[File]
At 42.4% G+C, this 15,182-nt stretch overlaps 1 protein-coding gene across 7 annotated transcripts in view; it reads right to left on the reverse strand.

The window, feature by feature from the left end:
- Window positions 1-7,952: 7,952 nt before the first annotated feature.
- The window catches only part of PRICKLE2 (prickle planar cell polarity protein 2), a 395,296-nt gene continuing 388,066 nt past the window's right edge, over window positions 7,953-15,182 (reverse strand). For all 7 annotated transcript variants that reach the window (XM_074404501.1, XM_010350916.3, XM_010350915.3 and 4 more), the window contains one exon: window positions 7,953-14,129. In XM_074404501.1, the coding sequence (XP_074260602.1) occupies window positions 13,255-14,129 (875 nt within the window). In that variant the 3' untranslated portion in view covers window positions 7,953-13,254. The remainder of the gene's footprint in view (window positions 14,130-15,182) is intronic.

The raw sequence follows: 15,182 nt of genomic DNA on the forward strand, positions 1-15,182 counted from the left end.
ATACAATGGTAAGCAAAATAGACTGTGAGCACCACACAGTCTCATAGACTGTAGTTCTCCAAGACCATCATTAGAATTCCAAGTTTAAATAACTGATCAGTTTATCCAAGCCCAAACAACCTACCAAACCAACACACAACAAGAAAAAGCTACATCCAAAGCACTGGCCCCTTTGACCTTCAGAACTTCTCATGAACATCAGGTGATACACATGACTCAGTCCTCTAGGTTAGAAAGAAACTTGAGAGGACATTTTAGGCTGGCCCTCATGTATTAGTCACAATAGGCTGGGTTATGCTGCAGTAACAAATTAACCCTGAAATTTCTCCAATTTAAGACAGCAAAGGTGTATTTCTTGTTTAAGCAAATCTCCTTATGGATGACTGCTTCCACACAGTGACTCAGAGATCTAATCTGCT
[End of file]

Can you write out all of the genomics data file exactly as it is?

At 42.4% G+C, this 15,182-nt stretch overlaps 1 protein-coding gene across 7 annotated transcripts in view; it reads right to left on the reverse strand.

The window, feature by feature from the left end:
- Window positions 1-7,952: 7,952 nt before the first annotated feature.
- The window catches only part of PRICKLE2 (prickle planar cell polarity protein 2), a 395,296-nt gene continuing 388,066 nt past the window's right edge, over window positions 7,953-15,182 (reverse strand). For all 7 annotated transcript variants that reach the window (XM_074404501.1, XM_010350916.3, XM_010350915.3 and 4 more), the window contains one exon: window positions 7,953-14,129. In XM_074404501.1, the coding sequence (XP_074260602.1) occupies window positions 13,255-14,129 (875 nt within the window). In that variant the 3' untranslated portion in view covers window positions 7,953-13,254. The remainder of the gene's footprint in view (window positions 14,130-15,182) is intronic.

The raw sequence follows: 15,182 nt of genomic DNA on the forward strand, positions 1-15,182 counted from the left end.
ATACAATGGTAAGCAAAATAGACTGTGAGCACCACACAGTCTCATAGACTGTAGTTCTCCAAGACCATCATTAGAATTCCAAGTTTAAATAACTGATCAGTTTATCCAAGCCCAAACAACCTACCAAACCAACACACAACAAGAAAAAGCTACATCCAAAGCACTGGCCCCTTTGACCTTCAGAACTTCTCATGAACATCAGGTGATACACATGACTCAGTCCTCTAGGTTAGAAAGAAACTTGAGAGGACATTTTAGGCTGGCCCTCATGTATTAGTCACAATAGGCTGGGTTATGCTGCAGTAACAAATTAACCCTGAAATTTCTCCAATTTAAGACAGCAAAGGTGTATTTCTTGTTTAAGCAAATCTCCTTATGGATGACTGCTTCCACACAGTGACTCAGAGATCTAATCTGCT